Irén Lovász, PhD is an associate professor in the Institute of Arts Studies and General Humanities at KRE University (Károli Gáspár Református Egyetem) in Budapest, Hungary. Her research includes ethnomusicology, anthropology of religion and music as well as sacred communication. She is also a well known professional singer applying traditional singing in voice therapy.
The acoustic dimension of the human voice in sacred and spiritual communication and in voice-therapy is one of her main fields of interest. She has got experience as a singer and a scholar in antropology of religion and music using human voice in acoustic sacred places, caves and churches. Experiments with the effect of pure voice in the natural acoustics of ancient caves, undercrofts, cylinder shaped rotundas, Romanesc and Gothic churches and also in Turkish thermal baths (with cupola structures) are among the greatest experiences of her life.
During the last decades she got to learn -through her experiences and research- to what extent the human voice is able to serve as a helper in life-and-death situations or similarly in major events that shape and turn one’s fate and life. These studies inspired her to create ‘Healing Voices’, a four-part CD series including Sacred Voice, Inner Voice, Female Voice and Healing Voice. These CD’s are linked by the idea that the human voice may very well have a healing power, for this is one of the most important ancient and universal functions of singing. The recording of her Sacred Voice CD took place in the undercroft of the Saint Stephen Basilica in Budapest. The way of singing and the instrumental and vocal improvisation were inspired by the ambiance of the enchanting acoustics of the undercroft, where the recordings took place.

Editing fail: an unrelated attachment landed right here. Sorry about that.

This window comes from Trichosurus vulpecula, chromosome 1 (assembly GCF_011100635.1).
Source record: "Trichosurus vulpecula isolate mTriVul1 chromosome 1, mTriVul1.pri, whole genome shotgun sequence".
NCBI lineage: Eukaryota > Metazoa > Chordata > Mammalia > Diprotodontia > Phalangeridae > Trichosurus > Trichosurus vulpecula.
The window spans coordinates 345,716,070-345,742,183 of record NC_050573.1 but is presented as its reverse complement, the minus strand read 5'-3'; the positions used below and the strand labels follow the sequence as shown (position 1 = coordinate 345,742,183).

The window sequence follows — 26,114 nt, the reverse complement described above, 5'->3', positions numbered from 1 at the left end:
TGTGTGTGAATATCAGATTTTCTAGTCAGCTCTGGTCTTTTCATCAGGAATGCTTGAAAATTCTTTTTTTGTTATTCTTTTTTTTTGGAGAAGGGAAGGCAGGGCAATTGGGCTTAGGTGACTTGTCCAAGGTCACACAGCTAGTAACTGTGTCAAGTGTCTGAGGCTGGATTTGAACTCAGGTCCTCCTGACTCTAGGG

Irén Lovász has been involved in archaeoacoustic studies and also presented papers at the 2nd and 3rd International Archaeoacoustic Conferences in 2015 in Istanbul and in 2017 in Tomar. She would like to draw attention to medieval sacred places in Hungary and in the Carpatian basin, where unusual sound behaviour can be experienced. One of them is the Rotunda of Bény (Slovakia), with 12 mysterious vaulted niches in it. She founded a multidisciplinary international research project for the archaeacoustic study of the Rotunda that was documented in the short film Arceoacoustic Research of the Rotunda in Bény (2019).